On that front the Welsh Government, and Labour supporters more generally, will have been pleased to hear Reeves state: “We cannot have a return to the failed approach of austerity. It wouldn’t deliver growth and it would be a disaster for our public services.” 

But of course it is actual fiscal policy rather than the names which are important. Under pressure from Jeremy Corbyn’s Labour Party Theresa May declared “austerity is over” at her 2018 conference speech following eight years of cuts but there was no significant increase in public spending before the pandemic forced the government’s hand. 

Just as Reeves was short on detail on how business rate revenue will be replaced, beyond a promise to tax online firms more, there was little beyond stating austerity had failed. 

So it remains unclear just how much more Labour would be willing to spend. But, in a speech which took several swipes at chancellor Rishi Sunak’s management of the public purse, Reeves was eager to make clear that Labour will be disciplined when it comes to spending. 

“That is why we would put in place fiscal rules that will bind the next Labour government to ensure we always spend wisely and keep debt under control,” said Reeves delivering a message that will make many Labour supporters eager for a government that will be more responsive to financial circumstances – and the ability of government use its financial muscle – weary. 

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The Welsh Government will have to work under the public spending framework of whichever government is in Downing Street and Labour appears committed to an adherence to hard and fast rules with a fear of debt. That is an approach to public finances often compared, favourably by the economic right, to wise household budgeting and irrelevant and an inappropriate comparison by the left.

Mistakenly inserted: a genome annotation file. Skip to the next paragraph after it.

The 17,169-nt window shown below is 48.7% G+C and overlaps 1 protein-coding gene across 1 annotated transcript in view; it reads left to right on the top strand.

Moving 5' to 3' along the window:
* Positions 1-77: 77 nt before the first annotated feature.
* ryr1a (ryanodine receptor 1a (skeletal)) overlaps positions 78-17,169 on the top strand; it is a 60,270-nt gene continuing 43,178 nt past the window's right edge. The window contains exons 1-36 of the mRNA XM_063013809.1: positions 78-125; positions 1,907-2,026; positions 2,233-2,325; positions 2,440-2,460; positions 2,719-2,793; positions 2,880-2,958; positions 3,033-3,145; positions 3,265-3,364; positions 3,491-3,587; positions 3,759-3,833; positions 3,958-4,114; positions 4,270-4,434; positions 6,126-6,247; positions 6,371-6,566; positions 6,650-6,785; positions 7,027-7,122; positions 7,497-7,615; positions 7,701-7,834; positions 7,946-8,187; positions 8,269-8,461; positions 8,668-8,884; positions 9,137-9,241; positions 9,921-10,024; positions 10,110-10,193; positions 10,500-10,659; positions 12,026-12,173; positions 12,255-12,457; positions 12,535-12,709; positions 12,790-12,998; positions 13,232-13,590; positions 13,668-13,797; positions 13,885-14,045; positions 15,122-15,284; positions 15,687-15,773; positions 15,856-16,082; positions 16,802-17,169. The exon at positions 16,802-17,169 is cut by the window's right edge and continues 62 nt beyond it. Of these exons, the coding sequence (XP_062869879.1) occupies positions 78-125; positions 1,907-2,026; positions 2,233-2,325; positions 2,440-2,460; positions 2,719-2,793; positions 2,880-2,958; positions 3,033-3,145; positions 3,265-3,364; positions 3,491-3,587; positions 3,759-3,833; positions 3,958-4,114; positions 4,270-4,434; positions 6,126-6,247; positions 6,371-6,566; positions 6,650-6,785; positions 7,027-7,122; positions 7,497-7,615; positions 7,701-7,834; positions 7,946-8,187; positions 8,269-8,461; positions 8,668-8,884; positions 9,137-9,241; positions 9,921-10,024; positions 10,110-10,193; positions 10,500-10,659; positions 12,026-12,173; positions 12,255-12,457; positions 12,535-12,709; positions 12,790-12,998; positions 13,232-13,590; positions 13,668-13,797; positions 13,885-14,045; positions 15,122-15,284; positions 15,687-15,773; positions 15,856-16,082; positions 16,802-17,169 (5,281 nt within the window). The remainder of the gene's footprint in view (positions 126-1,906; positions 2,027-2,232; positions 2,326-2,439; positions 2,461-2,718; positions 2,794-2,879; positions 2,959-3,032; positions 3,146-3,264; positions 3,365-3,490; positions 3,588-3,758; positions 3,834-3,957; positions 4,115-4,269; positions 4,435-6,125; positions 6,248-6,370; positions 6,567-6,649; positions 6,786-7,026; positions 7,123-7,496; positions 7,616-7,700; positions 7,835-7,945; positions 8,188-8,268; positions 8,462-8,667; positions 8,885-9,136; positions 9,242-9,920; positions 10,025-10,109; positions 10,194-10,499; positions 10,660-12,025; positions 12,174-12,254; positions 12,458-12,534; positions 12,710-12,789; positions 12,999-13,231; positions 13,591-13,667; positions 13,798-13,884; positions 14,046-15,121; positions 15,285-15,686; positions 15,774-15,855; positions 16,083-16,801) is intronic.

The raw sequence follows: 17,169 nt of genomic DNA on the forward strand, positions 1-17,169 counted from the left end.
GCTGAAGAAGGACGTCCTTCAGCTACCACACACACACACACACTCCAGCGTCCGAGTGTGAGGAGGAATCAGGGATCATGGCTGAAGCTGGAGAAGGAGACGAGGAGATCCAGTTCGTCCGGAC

Where Reeves has promised spending on infrastructure, from schools and hospitals to an extra £28bn in capital funding for a “green transition”, is likely to be countered by the Conservatives who say they too are committed to large, long term investments.  

While there may be disagreements over how much should be spent, and borrowed, there may be consensus on stricter controls on day to day spending and that borrowing should be limited. 

A further difference between Reeves, and the current Downing Street administration, is likely to be the attitude to who determines where, and how, that cash is spent. 

The Conservative government, which insists its “levelling up” funding is planned in partnership with local councils, is accused by the Welsh Government, and others, of having too tight a control – and in the case of Wales, and the devolved nations, encroaching on their areas of responsibility. 

Reeves appeared mindful of this and said: “The Tories just don’t get it” claiming they "treat elected local, regional and national leaders in Britain with contempt.” 

Almost copying words from Welsh Labour’s playbook, as she praised the Welsh Government’s publicly managed track and trace programme, which has cost an estimated £102m against the £13bn privately run system in England, Reeves promised to work “hand-in-hand with trade unions and with businesses.” 

The promise of industrial strategy for overlooked sectors of the “everyday economy” like retail, hospitality and care could be linked to phasing out business rates and while they may be strictly England only policies – it would result in additional funding for Wales if tied to increased public spending. 

Such a major intervention also underlines why regulation of the UK’s internal market, which through the current Internal Market Act has proved so contentious, is necessary. 

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Labour also appears cautious on income tax increases, having strongly attacked Boris Johnson over the National Insurance increase, and in Wales the party is still reluctant to use the income tax varying powers it was granted in 2019. It ruled out changes during the last Senedd term and in May promised it won’t take more in Welsh rates of income tax “for at least as long as the economic impact of coronavirus lasts”. 

For now the Welsh Government must work under the broad economic policies of the Conservatives. The shadow chancellor’s conference speech has given an indication of the circumstances the Welsh Government will be facing if there is a change in the UK Government it so often complains about.